In his debut novel, Mc Glynn tells an elegiac, haunting story exploring the ramifications of past actions on the present.
This vividly told novel takes place in the Irish countryside, and its story has two major sections: In the first, set in 2001, Seanie recalls his search for his father as he struggled with his own identity; in the second, set in the 1930s and ’40s, the story focuses on his mother, Annie, and how she became pregnant with Seanie. Seanie’s first-person sections will likely keep readers turning pages; as the plot unfolds, Mc Glynn works to keep readers engaged with the young man’s difficulties and the question of who Seanie’s father is. However, the novel switches points of view as it progresses, moving from Seanie to Annie to other characters (whose stories are told in third person). These switches awkwardly disrupt the plot, and some readers may occasionally be disconcerted for a moment as they shift perspective. However, these narrative devices may appeal to readers who are comfortable with sophisticated forms. The author also often provides vivid descriptions; at one of the novel’s climactic points, Mc Glynn refrains from explicitly describing what is happening, yet presents a disturbing scene that almost reads like poetry: “Warmth brushed against Annie’s cheeks and caressed her forehead. Her eyelids fluttered briefly and were still again.” Throughout the novel, the author effectively depicts the thoughts and experiences of his three-dimensional characters as he brings them to life for readers.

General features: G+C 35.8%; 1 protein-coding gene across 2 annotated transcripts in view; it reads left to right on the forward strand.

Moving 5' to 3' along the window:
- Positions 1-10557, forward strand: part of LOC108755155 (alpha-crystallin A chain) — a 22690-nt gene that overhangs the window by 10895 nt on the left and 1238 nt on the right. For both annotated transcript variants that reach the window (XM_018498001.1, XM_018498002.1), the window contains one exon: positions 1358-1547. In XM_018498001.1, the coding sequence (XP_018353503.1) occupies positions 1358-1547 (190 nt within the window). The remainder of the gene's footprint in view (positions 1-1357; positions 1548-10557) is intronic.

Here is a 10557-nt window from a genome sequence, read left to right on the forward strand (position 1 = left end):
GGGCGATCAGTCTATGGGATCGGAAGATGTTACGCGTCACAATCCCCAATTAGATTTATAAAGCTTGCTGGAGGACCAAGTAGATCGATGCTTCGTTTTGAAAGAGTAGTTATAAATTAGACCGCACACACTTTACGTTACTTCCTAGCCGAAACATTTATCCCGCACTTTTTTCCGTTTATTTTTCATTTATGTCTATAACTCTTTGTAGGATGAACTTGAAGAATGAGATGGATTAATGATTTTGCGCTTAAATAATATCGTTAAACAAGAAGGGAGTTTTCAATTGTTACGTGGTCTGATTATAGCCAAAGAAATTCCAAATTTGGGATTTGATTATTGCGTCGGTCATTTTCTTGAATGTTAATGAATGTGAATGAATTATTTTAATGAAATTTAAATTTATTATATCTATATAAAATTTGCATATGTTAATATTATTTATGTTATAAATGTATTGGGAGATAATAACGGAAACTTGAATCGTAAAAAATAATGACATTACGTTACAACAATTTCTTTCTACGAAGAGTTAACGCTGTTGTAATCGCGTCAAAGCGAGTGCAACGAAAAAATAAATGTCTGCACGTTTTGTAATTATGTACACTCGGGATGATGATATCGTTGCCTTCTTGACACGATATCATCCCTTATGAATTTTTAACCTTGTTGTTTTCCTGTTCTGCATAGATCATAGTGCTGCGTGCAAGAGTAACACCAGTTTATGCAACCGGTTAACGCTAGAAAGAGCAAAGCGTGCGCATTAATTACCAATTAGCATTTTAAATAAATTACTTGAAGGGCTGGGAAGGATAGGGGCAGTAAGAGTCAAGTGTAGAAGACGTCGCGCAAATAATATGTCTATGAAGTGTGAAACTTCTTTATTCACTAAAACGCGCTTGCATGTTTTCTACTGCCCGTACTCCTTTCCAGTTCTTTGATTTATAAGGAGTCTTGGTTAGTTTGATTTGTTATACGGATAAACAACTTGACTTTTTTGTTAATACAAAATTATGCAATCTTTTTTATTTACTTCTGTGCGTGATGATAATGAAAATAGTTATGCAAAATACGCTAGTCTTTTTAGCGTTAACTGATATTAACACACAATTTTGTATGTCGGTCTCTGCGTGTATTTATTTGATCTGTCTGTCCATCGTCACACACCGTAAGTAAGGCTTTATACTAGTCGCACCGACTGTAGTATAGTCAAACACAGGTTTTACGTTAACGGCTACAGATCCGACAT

A challenging, startling tale of a mother and son.